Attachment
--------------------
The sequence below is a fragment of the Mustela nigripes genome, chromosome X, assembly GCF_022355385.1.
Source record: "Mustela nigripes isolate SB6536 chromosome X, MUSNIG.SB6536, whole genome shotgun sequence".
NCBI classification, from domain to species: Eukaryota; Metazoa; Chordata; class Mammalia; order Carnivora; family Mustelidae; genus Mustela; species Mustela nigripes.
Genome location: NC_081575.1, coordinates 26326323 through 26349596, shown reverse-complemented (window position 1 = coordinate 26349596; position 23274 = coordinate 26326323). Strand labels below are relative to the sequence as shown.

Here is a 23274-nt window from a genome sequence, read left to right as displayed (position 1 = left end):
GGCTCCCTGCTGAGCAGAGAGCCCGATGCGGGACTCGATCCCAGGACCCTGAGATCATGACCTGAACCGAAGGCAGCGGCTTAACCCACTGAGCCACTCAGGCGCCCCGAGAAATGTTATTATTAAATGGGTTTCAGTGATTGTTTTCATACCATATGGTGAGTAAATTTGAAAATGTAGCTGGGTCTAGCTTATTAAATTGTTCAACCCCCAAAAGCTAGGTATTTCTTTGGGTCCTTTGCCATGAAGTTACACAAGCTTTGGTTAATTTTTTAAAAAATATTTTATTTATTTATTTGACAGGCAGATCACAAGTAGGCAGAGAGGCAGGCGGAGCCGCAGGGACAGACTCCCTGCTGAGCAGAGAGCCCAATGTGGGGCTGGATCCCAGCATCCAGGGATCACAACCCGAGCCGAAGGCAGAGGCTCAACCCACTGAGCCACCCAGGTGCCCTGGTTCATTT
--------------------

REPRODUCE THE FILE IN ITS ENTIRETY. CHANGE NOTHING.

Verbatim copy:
The sequence below is a fragment of the Mustela nigripes genome, chromosome X, assembly GCF_022355385.1.
Source record: "Mustela nigripes isolate SB6536 chromosome X, MUSNIG.SB6536, whole genome shotgun sequence".
NCBI classification, from domain to species: Eukaryota; Metazoa; Chordata; class Mammalia; order Carnivora; family Mustelidae; genus Mustela; species Mustela nigripes.
Genome location: NC_081575.1, coordinates 26326323 through 26349596, shown reverse-complemented (window position 1 = coordinate 26349596; position 23274 = coordinate 26326323). Strand labels below are relative to the sequence as shown.

Here is a 23274-nt window from a genome sequence, read left to right as displayed (position 1 = left end):
GGCTCCCTGCTGAGCAGAGAGCCCGATGCGGGACTCGATCCCAGGACCCTGAGATCATGACCTGAACCGAAGGCAGCGGCTTAACCCACTGAGCCACTCAGGCGCCCCGAGAAATGTTATTATTAAATGGGTTTCAGTGATTGTTTTCATACCATATGGTGAGTAAATTTGAAAATGTAGCTGGGTCTAGCTTATTAAATTGTTCAACCCCCAAAAGCTAGGTATTTCTTTGGGTCCTTTGCCATGAAGTTACACAAGCTTTGGTTAATTTTTTAAAAAATATTTTATTTATTTATTTGACAGGCAGATCACAAGTAGGCAGAGAGGCAGGCGGAGCCGCAGGGACAGACTCCCTGCTGAGCAGAGAGCCCAATGTGGGGCTGGATCCCAGCATCCAGGGATCACAACCCGAGCCGAAGGCAGAGGCTCAACCCACTGAGCCACCCAGGTGCCCTGGTTCATTT